Board game  

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Train wreck at Montparnasse (October 22, 1895) by Studio Lévy and Sons.
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Train wreck at Montparnasse (October 22, 1895) by Studio Lévy and Sons.

A board game is a game that involves counters or pieces moved or placed on a pre-marked surface or "board", according to a set of rules. Games can be based on pure strategy, chance (e.g. rolling dice), or a mixture of the two, and usually have a goal that a player aims to achieve. Early board games represented a battle between two armies, and most current board games are still based on defeating opposing players in terms of counters, winning position, or accrual of points (often expressed as in-game currency).

There are many different types and styles of board games. Their representation of real-life situations can range from having no inherent theme (e.g. checkers), to having a specific theme and narrative (e.g. Cluedo). Rules can range from the very simple (e.g. Tic-tac-toe) to those describing a game universe in great detail (e.g. Dungeons & Dragons) Template:Ndash although most of the latter are role-playing games where the board is secondary to the game, serving to help visualize the game scenario.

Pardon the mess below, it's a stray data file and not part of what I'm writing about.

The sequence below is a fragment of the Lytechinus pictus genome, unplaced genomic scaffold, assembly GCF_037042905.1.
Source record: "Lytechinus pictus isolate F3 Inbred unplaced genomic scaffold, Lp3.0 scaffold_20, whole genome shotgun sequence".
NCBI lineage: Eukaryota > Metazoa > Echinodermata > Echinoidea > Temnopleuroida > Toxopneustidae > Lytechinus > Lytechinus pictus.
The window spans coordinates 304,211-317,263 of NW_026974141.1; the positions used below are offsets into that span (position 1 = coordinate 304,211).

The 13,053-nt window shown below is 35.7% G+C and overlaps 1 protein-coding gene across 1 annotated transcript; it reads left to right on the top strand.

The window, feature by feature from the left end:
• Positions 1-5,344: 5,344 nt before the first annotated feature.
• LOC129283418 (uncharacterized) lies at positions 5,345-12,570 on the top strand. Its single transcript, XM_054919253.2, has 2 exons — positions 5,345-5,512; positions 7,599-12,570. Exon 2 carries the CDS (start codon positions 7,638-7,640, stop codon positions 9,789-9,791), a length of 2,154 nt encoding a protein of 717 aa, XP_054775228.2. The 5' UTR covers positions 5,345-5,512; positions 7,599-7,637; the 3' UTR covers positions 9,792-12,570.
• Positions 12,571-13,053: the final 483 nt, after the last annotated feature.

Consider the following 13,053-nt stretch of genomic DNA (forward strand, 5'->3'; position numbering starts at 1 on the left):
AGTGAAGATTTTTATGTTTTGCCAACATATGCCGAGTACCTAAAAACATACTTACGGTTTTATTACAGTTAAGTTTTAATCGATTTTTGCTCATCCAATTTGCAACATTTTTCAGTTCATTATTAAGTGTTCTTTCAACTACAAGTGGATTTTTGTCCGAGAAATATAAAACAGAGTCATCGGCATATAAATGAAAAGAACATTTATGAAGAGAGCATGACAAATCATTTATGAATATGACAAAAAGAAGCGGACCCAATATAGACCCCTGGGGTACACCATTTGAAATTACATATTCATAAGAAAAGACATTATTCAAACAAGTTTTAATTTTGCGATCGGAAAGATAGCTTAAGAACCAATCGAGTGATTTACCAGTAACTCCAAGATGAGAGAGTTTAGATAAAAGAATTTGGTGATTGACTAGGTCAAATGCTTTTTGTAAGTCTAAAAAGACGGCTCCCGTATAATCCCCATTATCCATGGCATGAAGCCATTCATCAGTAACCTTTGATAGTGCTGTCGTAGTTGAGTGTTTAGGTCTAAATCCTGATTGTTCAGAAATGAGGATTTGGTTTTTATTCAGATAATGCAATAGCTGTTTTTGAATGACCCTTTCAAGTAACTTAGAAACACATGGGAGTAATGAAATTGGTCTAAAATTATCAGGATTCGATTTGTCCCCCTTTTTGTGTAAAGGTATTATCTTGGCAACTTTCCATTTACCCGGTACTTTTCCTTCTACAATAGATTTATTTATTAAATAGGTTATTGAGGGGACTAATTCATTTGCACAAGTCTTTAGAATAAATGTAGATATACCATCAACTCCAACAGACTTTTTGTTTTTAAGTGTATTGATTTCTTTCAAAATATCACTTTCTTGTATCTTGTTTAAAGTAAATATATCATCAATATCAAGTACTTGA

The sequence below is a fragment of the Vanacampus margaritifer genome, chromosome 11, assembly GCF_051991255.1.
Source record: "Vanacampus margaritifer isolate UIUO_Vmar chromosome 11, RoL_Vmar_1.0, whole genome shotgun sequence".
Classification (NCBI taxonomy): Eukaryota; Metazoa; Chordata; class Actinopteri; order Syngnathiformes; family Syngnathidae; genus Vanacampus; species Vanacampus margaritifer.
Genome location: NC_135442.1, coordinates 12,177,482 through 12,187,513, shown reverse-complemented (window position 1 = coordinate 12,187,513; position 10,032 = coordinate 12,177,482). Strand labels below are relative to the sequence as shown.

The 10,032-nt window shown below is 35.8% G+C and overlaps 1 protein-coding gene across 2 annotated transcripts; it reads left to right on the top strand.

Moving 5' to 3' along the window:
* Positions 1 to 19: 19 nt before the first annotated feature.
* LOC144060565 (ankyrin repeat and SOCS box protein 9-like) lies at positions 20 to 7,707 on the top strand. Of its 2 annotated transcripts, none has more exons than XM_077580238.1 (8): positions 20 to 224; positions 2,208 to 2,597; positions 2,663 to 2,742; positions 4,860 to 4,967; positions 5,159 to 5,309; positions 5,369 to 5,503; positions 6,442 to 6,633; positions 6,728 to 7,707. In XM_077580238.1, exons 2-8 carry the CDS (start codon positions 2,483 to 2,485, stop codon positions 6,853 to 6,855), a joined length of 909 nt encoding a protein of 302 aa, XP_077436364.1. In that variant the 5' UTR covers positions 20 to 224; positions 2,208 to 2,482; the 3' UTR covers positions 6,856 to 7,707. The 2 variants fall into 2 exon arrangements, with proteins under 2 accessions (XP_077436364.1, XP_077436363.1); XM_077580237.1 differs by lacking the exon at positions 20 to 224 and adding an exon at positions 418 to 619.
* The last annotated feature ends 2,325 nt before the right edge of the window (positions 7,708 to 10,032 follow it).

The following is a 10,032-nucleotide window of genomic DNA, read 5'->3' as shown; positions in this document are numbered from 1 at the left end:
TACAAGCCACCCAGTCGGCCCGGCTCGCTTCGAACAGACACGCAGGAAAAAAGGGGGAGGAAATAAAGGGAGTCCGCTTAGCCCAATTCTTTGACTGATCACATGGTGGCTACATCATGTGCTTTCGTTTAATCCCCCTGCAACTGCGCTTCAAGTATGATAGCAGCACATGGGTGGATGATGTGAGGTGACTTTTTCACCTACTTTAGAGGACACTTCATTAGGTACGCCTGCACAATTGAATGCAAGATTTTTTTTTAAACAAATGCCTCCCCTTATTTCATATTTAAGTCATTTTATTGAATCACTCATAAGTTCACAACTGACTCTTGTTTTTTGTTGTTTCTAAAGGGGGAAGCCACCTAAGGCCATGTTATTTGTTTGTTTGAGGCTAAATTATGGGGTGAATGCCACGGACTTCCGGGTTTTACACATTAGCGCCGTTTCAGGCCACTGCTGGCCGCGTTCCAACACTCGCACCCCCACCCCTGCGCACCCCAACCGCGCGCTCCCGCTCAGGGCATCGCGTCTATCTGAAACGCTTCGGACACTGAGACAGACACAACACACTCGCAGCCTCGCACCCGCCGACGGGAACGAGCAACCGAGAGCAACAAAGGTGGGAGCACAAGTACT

The amount of time required to learn to play or master a game varies greatly from game to game. Learning time does not necessarily correlate with the number or complexity of rules; some games having profound strategies (e.g. chess or Go) possess relatively simple rulesets.

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Unless indicated otherwise, the text in this article is either based on Wikipedia article "Board game" or another language Wikipedia page thereof used under the terms of the GNU Free Documentation License; or on original research by Jahsonic and friends. See Art and Popular Culture's copyright notice.

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